Your lens choice affects various aspects of your images, including field of view, the details in the image, and perspective. The same idea applies to food photography. The lens you choose affects the look and feel of your food photos. If you’ve ever wondered what factors you should consider before getting a lens to use for your food photography, photographer Lauren Caris is here with some guidelines:
Know Your Sensor
The focal length of your lens determines how much of the scene is being captured by the camera. The longer the focal length, the less of the scene will be in frame. When choosing the focal length for your setup, note whether you’re using a full frame camera or a crop-sensor camera.
If you have a full frame camera, the lens will perform as it is intended. For instance, a 35mm lens will form an image just like a 35mm lens should. But, if you have a crop-sensor camera, bear in mind that crop factor will come into play and the image will seem as if it has been slightly zoomed in. For instance, the crop factor of Canon cameras is 1.6, which means that the image formed by a 35mm lens on a crop body will have the look of an image formed by a 56mm lens (35 * 1.6).
Also, bear in mind that if a lens is made for a crop sensor camera, it will not perform well on a full frame body. As the image circle of the crop lens will not be able to cover the entire full frame sensor, the resulting image will have heavy vignetting.
Effect of Focal Length on Photos
The shorter the focal length, the more of the environment the camera can capture around the subject. And the longer the focal length, the more you can isolate a subject. A lens with a longer focal length creates a zoomed in effect and helps to fill your frame more. The following images were shot from the same camera and the same spot but with a different lens having different focal lengths. See how they differ:
You may think that by using a wider lens and by moving closer to the subject, you can achieve the same look as that from a lens with a longer focal length. However, lenses work in a different way. Wider lenses have a tendency to exaggerate anything that is closer to them. The subject will start looking funky if placed close to a wide angle lens.
Examine the following images, which were composed so the bread appeared to be of the same size when using lenses with different focal lengths (by varying the camera position).
Notice how the bread seems to be pushed further back in the first image while it looks much closer in the last one. Lenses with longer focal lengths also compress the background.
There is no perfect focal length. It all depends on what works best for you and your setup.
Prime vs. Zoom Lens
A prime lens has a fixed focal length. You can neither go wide nor zoom in using a prime lens. The only way to do so is by moving the camera away from or closer to the subject. On the other hand, zoom lenses have a variable range of focal length, 24–70mm for instance.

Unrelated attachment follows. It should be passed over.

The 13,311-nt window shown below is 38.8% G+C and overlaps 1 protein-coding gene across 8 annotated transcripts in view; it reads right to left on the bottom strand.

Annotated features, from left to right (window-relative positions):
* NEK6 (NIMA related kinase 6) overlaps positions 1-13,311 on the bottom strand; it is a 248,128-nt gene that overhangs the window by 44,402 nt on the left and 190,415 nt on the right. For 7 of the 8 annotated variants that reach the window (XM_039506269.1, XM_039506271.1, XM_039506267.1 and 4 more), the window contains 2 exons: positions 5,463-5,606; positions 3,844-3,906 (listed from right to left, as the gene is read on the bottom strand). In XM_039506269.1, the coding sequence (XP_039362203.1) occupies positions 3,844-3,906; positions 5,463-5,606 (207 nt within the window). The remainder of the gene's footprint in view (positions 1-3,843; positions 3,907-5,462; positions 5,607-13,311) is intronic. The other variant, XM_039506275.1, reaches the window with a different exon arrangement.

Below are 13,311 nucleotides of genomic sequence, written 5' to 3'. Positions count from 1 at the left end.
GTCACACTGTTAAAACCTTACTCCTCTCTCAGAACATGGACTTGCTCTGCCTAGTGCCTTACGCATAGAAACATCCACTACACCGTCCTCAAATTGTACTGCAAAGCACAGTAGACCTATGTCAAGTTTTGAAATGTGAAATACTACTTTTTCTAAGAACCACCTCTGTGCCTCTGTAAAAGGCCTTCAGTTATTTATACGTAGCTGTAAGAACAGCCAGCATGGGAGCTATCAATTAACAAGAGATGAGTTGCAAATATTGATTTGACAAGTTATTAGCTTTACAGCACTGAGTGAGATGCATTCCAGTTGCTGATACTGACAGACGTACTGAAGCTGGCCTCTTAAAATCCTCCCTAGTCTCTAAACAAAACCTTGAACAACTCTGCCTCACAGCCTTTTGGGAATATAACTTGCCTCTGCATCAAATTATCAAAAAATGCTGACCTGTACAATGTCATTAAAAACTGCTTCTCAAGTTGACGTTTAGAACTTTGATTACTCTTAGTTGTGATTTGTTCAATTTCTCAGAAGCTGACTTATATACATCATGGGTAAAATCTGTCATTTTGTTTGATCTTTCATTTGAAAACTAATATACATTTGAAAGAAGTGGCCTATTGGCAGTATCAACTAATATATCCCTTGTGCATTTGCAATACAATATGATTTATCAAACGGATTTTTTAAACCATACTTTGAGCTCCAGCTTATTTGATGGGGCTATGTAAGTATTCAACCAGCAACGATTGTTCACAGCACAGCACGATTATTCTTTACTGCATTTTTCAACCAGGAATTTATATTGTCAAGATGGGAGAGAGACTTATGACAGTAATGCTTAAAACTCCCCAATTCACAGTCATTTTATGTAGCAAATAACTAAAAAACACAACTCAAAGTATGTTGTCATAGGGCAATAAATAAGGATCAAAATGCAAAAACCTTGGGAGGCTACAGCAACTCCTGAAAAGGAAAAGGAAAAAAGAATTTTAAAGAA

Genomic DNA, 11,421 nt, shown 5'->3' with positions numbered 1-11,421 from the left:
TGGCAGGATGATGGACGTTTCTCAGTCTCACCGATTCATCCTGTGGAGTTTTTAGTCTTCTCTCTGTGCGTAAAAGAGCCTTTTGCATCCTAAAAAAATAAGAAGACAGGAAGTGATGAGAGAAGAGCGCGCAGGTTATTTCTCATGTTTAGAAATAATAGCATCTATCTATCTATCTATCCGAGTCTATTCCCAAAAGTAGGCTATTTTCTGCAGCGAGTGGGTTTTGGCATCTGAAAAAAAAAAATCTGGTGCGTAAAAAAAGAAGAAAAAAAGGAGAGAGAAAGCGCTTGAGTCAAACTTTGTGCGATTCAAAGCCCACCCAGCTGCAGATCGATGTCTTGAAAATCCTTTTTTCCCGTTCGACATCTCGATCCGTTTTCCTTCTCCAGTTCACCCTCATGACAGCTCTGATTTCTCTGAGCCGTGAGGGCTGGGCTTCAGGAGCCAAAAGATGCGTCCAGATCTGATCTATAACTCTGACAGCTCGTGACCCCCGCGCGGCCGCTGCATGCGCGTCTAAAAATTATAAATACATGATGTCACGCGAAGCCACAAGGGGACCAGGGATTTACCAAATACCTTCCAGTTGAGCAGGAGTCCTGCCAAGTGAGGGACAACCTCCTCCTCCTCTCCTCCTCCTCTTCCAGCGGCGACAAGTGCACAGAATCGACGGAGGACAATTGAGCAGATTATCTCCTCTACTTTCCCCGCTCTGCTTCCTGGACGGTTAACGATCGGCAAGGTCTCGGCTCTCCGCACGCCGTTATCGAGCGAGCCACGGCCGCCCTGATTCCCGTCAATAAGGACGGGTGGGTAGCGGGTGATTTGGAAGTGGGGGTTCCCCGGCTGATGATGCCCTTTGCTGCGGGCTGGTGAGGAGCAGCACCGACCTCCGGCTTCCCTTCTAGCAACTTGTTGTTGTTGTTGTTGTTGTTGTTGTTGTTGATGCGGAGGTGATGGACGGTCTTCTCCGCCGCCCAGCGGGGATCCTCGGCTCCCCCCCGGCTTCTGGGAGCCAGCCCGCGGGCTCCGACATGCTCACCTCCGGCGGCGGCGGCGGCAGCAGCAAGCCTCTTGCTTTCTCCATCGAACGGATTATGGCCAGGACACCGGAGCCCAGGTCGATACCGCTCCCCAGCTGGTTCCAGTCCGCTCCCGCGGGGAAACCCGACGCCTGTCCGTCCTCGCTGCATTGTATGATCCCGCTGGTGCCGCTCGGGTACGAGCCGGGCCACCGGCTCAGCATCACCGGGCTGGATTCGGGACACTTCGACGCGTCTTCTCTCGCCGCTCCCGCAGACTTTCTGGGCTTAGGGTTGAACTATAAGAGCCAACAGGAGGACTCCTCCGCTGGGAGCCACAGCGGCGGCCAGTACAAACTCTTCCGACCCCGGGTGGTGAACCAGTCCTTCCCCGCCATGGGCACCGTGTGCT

For food photography, Caris prefers a prime lens to a zoom lens. The important reason being that a prime lens is great at what it does in one focal length rather than being a good lens at a lot of focal lengths. The optical performance of prime lenses makes them a great value for their worth. If you find working at some specific focal lengths, try to get prime lenses close to those focal lengths for the best results.
Lenses with an aperture ring that can open up wide are called fast lenses. They let in a lot of light, allowing you to use a faster shutter speed. Their aperture values can go to low values like f/1.8 or f/1.4 or even f/1.2, and so on. At such aperture values, the lens will have a very shallow depth of field giving you a very blurry background. Caris likes to shoot somewhere between f/2 to f/5.6 depending on whether she’s shooting straight on or top-down.
“When thinking about the maximum aperture that you need, figure out what kind of pictures you want to take, how much background blur you think you want to create, and then pick based on that.”
Macro lenses have a magnification of 1:1 meaning that they can reproduce a full life-size image of the subject on the camera sensor. Macro lenses allow you to get really close to the subject and capture details. Although macro lenses are mostly used in nature photography, you can use them for food photography, too. For instance, you can use a macro lens to capture the details of fresh produce by getting close to it.
Although macro lenses can photograph at 1:1, it is not necessary that you photograph at 1:1 when it comes to food photography. Just get close enough to capture details where a non-macro lens wouldn’t be able to focus.
Lenses that have better optical quality have fewer issues like chromatic aberration and distortion. Choosing to get a lens that has better optical quality really pays off. Compare the optical quality of lenses from different manufacturers in different usage conditions before deciding to buy a lens.
Caris’s Food Photography Kit
Sigma 35mm f/1.4 Art
- Mostly used when she’s doing top-down shots
- Not used for straight-on shots because of the perspective it gives
- Perfect for capturing big table scenes
Sony Zeiss 55mm f/1.8
- All around lens
- Used for top-down shots that aren’t too wide, for a smaller table or for a detail shot of a dish from above
- Great for straight-on shots as it has no weird perspectives going on
- Renders great background blur
Sony 90mm f/2.8 Macro Lens
- Caris’s favorite lens from the bunch
- Perfect for straight-on photos
- It renders a great perspective due to the longer focal length
- Great quality bokeh
- Macro capability allows her to take detailed shots
Now that you have an understanding of what you should look out for when selecting your lens for food photography, I hope you’ll be ready for your next project.
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